Seismic response of Little Red Hill - towards an understanding of topographic effects on ground motion and rock slope failure
Thesis DisciplineEngineering Geology
Degree GrantorUniversity of Canterbury
Degree NameDoctor of Philosophy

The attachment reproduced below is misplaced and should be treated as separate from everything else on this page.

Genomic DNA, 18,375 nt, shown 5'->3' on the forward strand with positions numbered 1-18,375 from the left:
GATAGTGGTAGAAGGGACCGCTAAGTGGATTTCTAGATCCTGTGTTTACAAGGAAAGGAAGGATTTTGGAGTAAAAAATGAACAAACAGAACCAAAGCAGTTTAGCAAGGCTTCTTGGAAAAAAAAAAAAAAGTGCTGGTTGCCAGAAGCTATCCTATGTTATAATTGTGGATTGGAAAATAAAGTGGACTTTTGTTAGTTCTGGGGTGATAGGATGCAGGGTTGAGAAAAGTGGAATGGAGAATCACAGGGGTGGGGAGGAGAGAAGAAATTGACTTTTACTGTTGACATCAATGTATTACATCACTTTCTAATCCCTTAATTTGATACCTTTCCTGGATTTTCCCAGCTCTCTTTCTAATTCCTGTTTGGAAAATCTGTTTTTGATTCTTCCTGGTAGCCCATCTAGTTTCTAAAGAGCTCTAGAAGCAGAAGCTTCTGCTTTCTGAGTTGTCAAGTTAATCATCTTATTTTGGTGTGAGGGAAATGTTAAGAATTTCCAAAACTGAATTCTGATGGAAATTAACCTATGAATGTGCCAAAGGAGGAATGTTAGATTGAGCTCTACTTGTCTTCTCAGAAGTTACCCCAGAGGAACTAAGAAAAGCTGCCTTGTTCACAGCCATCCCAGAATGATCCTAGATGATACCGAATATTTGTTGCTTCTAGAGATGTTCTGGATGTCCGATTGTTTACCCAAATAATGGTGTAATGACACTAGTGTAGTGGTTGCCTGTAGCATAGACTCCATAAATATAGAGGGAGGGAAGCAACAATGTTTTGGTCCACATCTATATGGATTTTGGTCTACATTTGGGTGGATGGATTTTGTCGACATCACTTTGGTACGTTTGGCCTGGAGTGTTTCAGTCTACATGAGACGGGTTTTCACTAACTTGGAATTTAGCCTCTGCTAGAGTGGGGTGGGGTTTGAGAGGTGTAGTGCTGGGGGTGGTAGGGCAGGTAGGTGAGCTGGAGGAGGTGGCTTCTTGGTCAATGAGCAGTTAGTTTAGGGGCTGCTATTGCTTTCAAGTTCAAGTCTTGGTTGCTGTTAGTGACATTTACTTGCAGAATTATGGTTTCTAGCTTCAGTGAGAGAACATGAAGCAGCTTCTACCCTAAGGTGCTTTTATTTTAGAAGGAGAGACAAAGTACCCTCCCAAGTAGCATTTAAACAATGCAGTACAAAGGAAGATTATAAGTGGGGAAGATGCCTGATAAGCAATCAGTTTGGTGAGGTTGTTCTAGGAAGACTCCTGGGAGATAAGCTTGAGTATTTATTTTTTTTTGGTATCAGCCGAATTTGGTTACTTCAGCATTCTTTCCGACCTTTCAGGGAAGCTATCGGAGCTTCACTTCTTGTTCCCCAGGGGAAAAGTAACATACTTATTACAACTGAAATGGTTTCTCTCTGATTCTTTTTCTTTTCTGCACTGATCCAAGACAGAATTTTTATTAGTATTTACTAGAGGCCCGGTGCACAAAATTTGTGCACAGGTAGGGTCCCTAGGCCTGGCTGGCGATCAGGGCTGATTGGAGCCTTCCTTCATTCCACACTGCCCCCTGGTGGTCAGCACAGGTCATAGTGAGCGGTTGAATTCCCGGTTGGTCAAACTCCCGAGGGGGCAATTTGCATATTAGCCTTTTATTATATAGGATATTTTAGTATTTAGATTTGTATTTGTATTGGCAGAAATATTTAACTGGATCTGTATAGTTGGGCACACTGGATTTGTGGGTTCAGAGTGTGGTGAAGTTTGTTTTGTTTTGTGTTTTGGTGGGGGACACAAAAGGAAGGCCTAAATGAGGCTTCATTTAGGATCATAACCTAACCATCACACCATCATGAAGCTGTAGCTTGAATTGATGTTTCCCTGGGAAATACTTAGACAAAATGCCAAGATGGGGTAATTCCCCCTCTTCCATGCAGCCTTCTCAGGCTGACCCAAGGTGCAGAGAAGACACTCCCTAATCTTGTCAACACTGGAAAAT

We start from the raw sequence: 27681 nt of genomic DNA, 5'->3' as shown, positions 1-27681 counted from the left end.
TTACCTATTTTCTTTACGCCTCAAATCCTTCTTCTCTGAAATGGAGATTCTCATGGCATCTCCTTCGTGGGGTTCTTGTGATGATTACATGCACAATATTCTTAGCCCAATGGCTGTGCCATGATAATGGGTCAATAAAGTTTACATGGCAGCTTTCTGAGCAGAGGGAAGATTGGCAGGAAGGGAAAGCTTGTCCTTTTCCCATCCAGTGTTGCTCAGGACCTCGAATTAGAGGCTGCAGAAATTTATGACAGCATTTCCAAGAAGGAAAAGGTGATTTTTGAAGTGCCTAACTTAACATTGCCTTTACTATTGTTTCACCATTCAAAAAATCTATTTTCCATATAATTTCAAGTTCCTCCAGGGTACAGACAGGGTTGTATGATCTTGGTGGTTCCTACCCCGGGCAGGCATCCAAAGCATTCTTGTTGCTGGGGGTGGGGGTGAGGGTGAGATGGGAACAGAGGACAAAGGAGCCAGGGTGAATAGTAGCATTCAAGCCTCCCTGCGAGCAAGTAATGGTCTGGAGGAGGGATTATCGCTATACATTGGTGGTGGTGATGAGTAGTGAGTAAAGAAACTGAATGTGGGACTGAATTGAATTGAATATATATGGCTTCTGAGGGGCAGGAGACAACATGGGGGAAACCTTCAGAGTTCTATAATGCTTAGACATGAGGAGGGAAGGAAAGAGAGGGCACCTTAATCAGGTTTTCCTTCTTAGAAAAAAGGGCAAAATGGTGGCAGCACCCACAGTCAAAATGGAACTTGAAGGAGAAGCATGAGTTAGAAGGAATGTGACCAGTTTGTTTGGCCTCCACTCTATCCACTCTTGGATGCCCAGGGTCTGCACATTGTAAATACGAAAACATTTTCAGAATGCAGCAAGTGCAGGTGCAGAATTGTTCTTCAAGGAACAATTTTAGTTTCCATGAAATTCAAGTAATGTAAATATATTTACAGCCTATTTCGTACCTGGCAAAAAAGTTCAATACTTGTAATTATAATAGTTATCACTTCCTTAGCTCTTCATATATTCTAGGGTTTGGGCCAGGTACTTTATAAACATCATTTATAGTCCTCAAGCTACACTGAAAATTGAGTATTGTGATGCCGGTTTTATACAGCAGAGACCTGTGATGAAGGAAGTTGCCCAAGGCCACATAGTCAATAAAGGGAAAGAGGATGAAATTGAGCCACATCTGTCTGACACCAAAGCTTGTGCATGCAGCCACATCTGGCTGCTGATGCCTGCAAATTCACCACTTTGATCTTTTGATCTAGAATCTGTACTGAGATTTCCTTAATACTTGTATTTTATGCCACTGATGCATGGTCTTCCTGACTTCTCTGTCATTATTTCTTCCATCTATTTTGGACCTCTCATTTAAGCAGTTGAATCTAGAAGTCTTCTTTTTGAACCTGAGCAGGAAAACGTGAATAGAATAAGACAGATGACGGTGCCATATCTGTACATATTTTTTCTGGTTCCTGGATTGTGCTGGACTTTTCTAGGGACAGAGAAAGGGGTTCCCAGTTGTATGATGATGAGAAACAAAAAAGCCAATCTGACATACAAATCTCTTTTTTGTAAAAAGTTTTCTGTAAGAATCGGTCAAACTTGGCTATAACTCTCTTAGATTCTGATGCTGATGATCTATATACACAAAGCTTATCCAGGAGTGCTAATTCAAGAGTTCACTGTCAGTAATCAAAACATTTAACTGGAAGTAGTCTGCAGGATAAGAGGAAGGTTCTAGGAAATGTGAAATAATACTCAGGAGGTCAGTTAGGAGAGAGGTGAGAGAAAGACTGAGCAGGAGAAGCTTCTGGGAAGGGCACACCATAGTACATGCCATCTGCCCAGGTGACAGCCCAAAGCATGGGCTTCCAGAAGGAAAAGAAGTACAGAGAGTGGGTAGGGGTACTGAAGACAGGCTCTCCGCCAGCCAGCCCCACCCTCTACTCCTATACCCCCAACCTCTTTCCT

A field experiment was conducted at near Lake Coleridge in the Southern Alps of New Zealand, focusing on the kinematic response of bedrock-dominated mountain edifices to seismic shaking. The role of topographic amplification of seismic waves causing degradation and possible failure of rock masses was examined. To study site effects of topography on seismic ground motion in a field situation, a small, elongated, and bedrock-dominated mountain ridge (Little Red Hill) was chosen and equipped with a seismic array. In total seven EARSS instruments (Mark L-4-3D seismometers) were installed on the crest, the flank and the base of the 210 m high, 500 m wide, and 800 m long mountain edifice from February to July 2006. Seismic records of local and regional earthquakes, as well as seismic signals generated by an explosive source nearby, were recorded and are used to provide information on the modes of vibration as well as amplification and deamplification effects on different parts of the edifice. The ground motion records were analyzed using three different methods:comparisons of peak ground accelerations (PGA), power spectral density analysis (PSD), and standard spectral ratio analysis (SSR). Time and frequency domain analyses show that site amplification is concentrated along the elongated crest of the edifice where amplifications of up to 1100 % were measured relative to the motion at the flat base. Theoretical calculations and frequency analyses of field data indicate a maximum response along the ridge crest of Little Red Hill for frequencies of about 5 Hz, which correlate to wavelengths approximately equal to the half-width or height of the edifice (~240 m). The consequence of amplification effects on the stability and degradation of rock masses can be seen: areas showing high amplification effects overlap with the spatial distribution of seismogenic block fields at Little Red Hill. Additionally, a laboratory-scale (1:1,000) physical model was constructed to investigate the effect of topographic amplification of ground motion across a mountain edifice by simulating the situation of the Little Red Hill field experiment in a smallscale laboratory environment. The laboratory results show the maximum response of the model correlates to the fundamental mode of vibration of Little Red Hill at approximately 2.2 Hz. It is concluded that topography, geometry and distance to the seismic source, play a key role causing amplification effects of seismic ground motion and degradation of rock mass across bedrock-dominated mountain edifices.